HONG KONG BAPTIST UNIVERSITY
FACULTY OF SCIENCE
Department of Computer Science Colloquium
A Memetic Algorithm for Symbolic Regression
Prof. Pablo Moscato
School of Electrical Engineering and Computing
The University of Newcastle
Date: June 18, 2019 (Tuesday)
Time: 11:00 am - 12:00 pm
Venue: SCT909, Cha Chi Ming Science Tower, Ho Sin Hang Campus
The talk presents a quick overview of the field of memetic algorithms which has now several thousand papers around the world in many different fields. A memetic algorithm, is among the most useful metaheuristics for complex optimisation problems. This paradigm of meta-heuristic optimization is based on the evolution of solutions by a set of computational agents. Feasible solutions are generated based on a representation that may also include non-feasible configurations. A population of computational agents with problem domain knowledge improves the set of feasible solutions using local search heuristics. In addition, the agents compete in searching for function models with fewer number of variables. Agent interactions are constrained by a population structure which has been previously used in several successful MAs for other combinatorial optimization problems.
In particular, Prof. Moscato will present work with Haoyuan Sun, from the California Institute of Technology, developed during 2018. Together the team addressed the practical difficulties of computational heuristics for symbolic regression, which models data with algebraic expressions. Moscato and Sun proposed a new representation since they argue that sometimes the target unknown function may be best represented as the ratio of functions. They introduce a new alternative, a quite general approach based on a different representation of mathematical models with an analytic continued fraction representation, from which rational function models can be extracted. They present results using a tree-based population structure to improve the algorithm’s consistency and performance. Data from real-world applications are used to measure the potential of the approach and benchmark its performance against other approaches for symbolic regression.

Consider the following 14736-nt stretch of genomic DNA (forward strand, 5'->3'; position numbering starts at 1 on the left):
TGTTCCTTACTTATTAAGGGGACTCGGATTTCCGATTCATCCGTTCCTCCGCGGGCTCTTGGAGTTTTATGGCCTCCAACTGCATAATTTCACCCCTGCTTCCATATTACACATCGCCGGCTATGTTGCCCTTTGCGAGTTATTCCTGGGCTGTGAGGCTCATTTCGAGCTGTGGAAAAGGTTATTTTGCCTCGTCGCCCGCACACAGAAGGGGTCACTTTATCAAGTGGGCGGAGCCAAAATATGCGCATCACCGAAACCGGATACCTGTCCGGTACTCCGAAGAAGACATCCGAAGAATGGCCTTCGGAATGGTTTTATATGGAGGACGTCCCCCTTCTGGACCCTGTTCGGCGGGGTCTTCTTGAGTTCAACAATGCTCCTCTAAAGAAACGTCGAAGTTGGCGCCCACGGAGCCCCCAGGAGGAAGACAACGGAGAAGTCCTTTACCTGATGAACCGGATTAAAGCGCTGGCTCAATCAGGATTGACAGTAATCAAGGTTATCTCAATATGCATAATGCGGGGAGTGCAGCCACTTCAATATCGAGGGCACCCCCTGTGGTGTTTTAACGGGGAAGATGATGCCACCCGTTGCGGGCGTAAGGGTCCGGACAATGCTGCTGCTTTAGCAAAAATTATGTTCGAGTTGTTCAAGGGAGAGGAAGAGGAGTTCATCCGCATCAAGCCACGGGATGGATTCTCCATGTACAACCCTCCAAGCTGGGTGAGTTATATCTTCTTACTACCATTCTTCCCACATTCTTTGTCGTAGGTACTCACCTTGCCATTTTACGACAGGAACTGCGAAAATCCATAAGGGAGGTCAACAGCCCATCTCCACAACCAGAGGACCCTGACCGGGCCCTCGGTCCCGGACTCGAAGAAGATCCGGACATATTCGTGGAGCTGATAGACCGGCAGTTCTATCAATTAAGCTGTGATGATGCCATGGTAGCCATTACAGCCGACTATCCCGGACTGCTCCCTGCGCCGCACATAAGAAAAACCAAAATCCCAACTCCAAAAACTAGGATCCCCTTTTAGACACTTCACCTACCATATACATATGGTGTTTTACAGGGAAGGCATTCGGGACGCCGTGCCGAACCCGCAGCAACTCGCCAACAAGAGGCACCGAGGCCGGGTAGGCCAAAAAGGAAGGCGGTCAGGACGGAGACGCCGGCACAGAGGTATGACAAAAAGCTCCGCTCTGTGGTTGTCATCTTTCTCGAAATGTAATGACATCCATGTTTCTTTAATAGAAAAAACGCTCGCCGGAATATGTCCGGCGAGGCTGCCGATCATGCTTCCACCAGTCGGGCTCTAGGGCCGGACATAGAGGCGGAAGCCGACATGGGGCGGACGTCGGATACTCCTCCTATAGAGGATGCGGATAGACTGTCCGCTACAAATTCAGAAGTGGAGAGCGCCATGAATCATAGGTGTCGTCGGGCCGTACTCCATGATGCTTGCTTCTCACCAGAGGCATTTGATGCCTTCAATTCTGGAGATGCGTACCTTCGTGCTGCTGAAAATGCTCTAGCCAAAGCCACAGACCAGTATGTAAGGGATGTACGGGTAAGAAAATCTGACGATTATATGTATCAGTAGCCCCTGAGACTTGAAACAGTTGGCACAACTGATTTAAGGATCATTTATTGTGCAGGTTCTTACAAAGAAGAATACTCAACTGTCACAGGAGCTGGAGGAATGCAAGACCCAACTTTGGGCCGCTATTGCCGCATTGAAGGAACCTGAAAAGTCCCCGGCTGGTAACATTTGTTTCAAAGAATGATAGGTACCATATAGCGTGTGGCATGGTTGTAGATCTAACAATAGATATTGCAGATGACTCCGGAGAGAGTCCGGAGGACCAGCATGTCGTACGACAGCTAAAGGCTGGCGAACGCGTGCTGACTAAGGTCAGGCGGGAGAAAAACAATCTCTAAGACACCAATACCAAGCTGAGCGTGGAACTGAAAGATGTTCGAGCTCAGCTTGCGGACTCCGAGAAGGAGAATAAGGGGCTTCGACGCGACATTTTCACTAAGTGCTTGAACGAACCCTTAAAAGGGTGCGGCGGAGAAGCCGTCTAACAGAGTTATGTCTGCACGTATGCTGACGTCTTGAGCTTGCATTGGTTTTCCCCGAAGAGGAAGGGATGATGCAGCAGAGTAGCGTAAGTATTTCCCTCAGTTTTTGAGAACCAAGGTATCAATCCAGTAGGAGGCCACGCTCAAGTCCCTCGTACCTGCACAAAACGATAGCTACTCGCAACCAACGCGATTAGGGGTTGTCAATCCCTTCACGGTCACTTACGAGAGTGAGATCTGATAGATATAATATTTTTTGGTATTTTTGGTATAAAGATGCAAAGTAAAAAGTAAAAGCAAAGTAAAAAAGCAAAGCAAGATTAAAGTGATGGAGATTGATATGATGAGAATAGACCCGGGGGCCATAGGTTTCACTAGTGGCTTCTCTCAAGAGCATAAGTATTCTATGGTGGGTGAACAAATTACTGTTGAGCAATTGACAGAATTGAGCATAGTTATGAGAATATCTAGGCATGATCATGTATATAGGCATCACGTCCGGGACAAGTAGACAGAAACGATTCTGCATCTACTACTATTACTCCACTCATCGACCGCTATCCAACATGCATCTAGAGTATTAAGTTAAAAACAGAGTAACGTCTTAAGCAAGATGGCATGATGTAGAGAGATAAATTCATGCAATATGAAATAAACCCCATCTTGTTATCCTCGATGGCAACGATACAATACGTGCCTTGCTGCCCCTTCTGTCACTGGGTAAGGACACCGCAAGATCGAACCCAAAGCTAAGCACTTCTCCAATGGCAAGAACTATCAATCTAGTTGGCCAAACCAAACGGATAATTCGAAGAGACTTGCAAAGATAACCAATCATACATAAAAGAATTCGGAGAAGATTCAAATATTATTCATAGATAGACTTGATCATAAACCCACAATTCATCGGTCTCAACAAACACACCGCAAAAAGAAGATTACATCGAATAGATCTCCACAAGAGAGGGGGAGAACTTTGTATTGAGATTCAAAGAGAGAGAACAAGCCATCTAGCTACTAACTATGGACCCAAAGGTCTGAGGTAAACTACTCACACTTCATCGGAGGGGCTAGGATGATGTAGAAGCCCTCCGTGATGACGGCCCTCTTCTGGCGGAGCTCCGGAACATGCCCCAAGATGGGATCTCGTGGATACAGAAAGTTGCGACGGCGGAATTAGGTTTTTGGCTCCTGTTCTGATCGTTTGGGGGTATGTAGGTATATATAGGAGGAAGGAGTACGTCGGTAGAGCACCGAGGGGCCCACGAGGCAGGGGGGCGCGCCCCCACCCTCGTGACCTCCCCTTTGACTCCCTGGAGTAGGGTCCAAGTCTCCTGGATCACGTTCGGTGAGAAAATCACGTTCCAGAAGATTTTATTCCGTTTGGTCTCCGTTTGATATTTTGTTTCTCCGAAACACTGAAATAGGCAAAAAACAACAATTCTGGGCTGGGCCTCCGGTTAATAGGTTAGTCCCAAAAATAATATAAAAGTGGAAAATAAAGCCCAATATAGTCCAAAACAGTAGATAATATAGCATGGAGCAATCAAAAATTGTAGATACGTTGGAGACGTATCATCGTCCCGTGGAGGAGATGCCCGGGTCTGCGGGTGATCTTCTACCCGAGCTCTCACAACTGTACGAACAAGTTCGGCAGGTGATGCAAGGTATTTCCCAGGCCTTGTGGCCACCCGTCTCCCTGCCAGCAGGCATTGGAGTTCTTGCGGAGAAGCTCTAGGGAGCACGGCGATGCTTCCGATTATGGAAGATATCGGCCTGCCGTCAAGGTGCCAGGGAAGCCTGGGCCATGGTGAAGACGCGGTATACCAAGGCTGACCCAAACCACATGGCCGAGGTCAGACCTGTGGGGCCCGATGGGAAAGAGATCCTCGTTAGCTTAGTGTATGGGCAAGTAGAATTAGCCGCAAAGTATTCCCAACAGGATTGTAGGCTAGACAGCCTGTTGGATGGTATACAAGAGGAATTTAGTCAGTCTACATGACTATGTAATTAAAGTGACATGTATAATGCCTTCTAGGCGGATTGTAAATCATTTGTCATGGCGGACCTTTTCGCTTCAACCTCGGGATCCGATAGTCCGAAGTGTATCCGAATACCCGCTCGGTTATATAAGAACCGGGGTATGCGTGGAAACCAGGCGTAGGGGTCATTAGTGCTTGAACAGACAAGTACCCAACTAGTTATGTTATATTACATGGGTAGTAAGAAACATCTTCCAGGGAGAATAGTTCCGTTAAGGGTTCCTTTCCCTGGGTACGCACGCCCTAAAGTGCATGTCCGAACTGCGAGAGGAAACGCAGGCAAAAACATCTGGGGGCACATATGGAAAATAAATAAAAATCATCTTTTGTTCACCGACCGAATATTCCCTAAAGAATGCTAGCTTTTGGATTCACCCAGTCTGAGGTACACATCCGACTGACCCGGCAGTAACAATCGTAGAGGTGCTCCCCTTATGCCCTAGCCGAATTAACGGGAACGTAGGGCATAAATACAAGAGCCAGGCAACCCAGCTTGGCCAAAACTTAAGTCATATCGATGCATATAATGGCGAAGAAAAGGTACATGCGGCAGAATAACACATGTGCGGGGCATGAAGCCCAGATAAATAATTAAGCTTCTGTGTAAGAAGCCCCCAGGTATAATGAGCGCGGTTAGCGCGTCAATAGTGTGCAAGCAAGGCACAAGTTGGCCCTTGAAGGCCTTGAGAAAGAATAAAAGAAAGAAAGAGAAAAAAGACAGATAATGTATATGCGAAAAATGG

Pablo Moscato obtained his B.S. in Physics from National University of La Plata in 1987, Argentina, before completing a PhD at the University of Campinas, Brazil, in 2001. In 1988, while at the California Institute of Technology, he developed with M.G. Norman the first memetic algorithm for the Traveling Salesman Problem. He has championed the field of memetic computing since then. Over the past three decades, he introduced several new computer science methods that lead to advances in personalised medicine, including the discovery of biomarkers and hallmarks of cancer, Alzheimer and other human diseases.
Due to his lifetime achievements in interdisciplinary research and in memetic computing in particular, he was nominated to the Rotary STAR (Science, Technology, Aerospace, Robotics) 2018 Awards in the categories of “Health and Medical” and “Knowledge Sharing”. These awards are annually given “in recognition to outstanding scientific and technological achievements with significant humanitarian benefit”.
He has successfully supervised 19 PhD candidates to completion since 2002 and he is currently supervising another 5 PhD candidates. He has also gained more than $14 million dollars in project grant funding that helped to support 49 research projects over the past 17 years.
He has 275 scientific publications with four co-edited books including “New Ideas in Optimization” (199), “Handbook of Memetic Algorihtms” (2012) and “Business and Consumer Analytics: New Ideas” (released by Springer on May 31st, 2019).
He was an Australian Research Council (ARC) Future Fellow (2012-2016) and the Founding Director of the University of Newcastle’s Priority Research Centre (PRC) for Bioinformatics, Biomarker Discovery and Information-Based Medicine (2007-2015) and the Newcastle Bioinformatics Initiative (2003-2006). He is currently a Professor of Computer Science at The University of Newcastle, Australia.
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Department of Computer Science, Hong Kong Baptist University